What is Pelvic Floor Therapy?
Are you familiar with the joke about moms always peeing when they sneeze or jump? In our opinion, it’s not that funny. Medically, this is proven to be related to a woman experiencing pelvic floor dysfunction and someone who could benefit from pelvic floor therapy. If this sounds familiar, don’t fret! We want to help answer some of your most common questions and point you in the right direction toward healing and pee-free sneezing.
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What is Pelvic Floor Dysfunction?
Let’s first start at the root of the problem: the pelvic floor. The pelvic floor is a “sling” of muscles that support the bladder, rectum, and other pelvic organs. Everyone has one, and both men and women can suffer from weakness and/or the tightening of such muscles instead of relaxing them.
While both sexes can suffer negative side effects from this issue, we are going to focus on the issues women face and how we can help you. But if your spouse is experiencing issues, they could benefit from pelvic floor physical therapy too!
There are different types of pelvic floor dysfunction and symptoms, but the most common can be narrowed down to these two issues:
- Bladder and bowel control
- Pelvic organ prolapse
Dysfunction can happen because of weakness or damage. The most common type of damage is through childbirth. But if you have never been pregnant or given birth, you are not automatically excluded.
One in four women actually experience some form of pelvic floor dysfunction (Columbia Surgery). Because its symptoms can affect your daily life and your sexual life, it’s important to know what you need in order to help improve your overall quality of life.
How Does Pelvic Floor Dysfunction Affect My Life?
There are a few different ways you may see pelvic floor dysfunction manifest in your life. Like the mom from the intro, it could be in urinary leaks. It may be common for women to pee when they laugh, sneeze, or jump, but it is NOT normal. If you experienced this after having a baby, you are experiencing postpartum pelvic floor dysfunction.
If you are having painful sex but it’s unrelated to childbirth, that is one of the pelvic floor disorders that are usually due to muscle spasms and inability to properly relax. Sometimes this is due to previous sexual trauma or anxiety.
How Can I Fix It?
This is the million-dollar question when it comes to pelvic floor dysfunction. While it luckily does not cost a million dollars, it does require an investment. You will first want to check to see if your insurance will cover pelvic floor physical therapy which is the best way to heal your pelvic floor dysfunction. Then, you may need to ask your primary care physician or OBGYN to write a referral since physical therapy can be considered a specialist. Some pelvic floor therapists also work in cash practices and don’t bill insurance, so make sure you ask before you go.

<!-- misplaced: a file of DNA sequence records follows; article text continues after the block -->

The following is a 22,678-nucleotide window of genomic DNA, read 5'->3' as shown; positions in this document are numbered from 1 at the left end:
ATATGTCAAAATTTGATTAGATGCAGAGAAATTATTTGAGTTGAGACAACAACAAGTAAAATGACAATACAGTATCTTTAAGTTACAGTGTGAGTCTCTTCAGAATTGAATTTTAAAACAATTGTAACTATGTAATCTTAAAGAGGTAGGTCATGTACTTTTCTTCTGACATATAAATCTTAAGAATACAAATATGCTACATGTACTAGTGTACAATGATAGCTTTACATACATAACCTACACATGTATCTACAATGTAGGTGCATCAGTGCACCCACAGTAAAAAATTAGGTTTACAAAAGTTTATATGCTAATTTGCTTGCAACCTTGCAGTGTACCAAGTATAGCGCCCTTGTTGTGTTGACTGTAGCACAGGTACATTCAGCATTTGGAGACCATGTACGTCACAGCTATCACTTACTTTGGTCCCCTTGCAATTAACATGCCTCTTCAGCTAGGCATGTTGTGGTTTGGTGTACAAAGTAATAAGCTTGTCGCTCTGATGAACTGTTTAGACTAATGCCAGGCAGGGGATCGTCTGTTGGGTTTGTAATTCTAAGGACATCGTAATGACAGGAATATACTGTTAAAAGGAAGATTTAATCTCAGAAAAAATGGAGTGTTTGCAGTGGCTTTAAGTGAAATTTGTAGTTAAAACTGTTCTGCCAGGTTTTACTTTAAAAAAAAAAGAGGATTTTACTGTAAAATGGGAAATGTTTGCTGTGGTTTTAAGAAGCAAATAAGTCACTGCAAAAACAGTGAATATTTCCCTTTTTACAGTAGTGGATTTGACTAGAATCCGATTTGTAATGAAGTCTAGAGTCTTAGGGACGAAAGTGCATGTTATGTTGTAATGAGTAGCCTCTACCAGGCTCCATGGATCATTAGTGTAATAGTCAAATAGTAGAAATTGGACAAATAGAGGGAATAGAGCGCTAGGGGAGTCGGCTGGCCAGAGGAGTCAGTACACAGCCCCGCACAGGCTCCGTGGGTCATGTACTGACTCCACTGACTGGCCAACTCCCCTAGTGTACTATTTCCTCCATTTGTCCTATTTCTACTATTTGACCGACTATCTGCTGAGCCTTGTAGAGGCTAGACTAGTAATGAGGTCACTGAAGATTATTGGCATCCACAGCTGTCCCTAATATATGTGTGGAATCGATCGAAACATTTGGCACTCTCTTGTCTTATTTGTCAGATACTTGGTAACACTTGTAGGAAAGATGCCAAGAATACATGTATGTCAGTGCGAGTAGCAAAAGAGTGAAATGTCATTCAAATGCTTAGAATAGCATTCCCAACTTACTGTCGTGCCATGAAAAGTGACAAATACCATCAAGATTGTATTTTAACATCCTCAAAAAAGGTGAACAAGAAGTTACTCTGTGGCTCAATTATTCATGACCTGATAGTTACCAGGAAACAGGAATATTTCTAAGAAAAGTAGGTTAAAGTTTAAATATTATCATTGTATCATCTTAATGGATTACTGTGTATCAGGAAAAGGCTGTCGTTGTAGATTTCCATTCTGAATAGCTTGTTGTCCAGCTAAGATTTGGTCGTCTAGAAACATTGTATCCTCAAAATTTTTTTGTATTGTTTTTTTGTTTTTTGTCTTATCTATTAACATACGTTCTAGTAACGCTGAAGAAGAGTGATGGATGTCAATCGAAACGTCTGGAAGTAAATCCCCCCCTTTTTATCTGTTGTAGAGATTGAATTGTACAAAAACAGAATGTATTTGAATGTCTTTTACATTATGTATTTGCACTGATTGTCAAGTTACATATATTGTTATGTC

Ashley (name changed) said “I got a $30 discount for using an in-network office, however the weekly appointments were still about $200. While it is an expensive treatment, it did help me to relax and gain confidence in the bedroom. For four years prior to my treatment, every time I had sex it was excruciatingly painful; it made me hate any form of intimacy. Now I’m able to have pain-free sex, and it is life changing!
What Does Pelvic Floor Therapy Consist of?
Pelvic floor therapy appointments last about an hour and deal with working to relax muscles and learning techniques to practice during the week between appointments. Sometimes the techniques are different stretches or yoga positions. There are even books that focus on Pelvic Floor Yoga that you can work on at home.
Some practitioners will recommend dilators, especially if you are experiencing vaginismus (involuntary contracting to vaginal penetration). Intimate Rose has different sets of dilators that can help ease you into pain-free and successful penetrative sex.
It’s also important to note that dilators or therapy wands are not sex toys. These are actually medical devices to help heal pelvic floor dysfunction. When you are working on pelvic floor physical therapy, your therapist will recommend if you need them for your specific symptoms and give you exercises to practice at home.
How Can I Find Pelvic Floor Therapy Providers?
As with all medical providers, one of the best ways is to ask around. See if people close to you have had any positive or negative experiences. Because pelvic floor therapy has internal exams and exercises, you want to be as comfortable with your provider as possible.
You can also consult Google. By googling “Pelvic floor physical therapists in city, state” you can get a list of local physical therapy practices that offer this type of specialty. Keep in mind that you are probably going to have to call each of the recommendations from your Google search results in order to get specific information on providers and availability. Just because it may be a physical therapy practice doesn’t necessarily mean it will have the correct type of therapist you need.
Another way, and maybe the easiest, would be to ask your OBGYN who they have referred patients to in the past. They could have a good idea of who offers it and who would be best for you since they know your specific needs.
What are the Benefits of Pelvic Floor Therapy?
Ashley’s quote above is such a great reason: she no longer hates or fears sex in her marriage. Others may finally stop the worry of leaks from an unexpected sneeze.
In short, pelvic floor therapy can improve your quality of life. Take the time to figure out if it’s something that would benefit you, then take the next steps to get started.
For more info on Pelvic Floor Health, check out the websites below:
Learn from these pelvic floor educators on Instagram:
Check out these book on Amazon: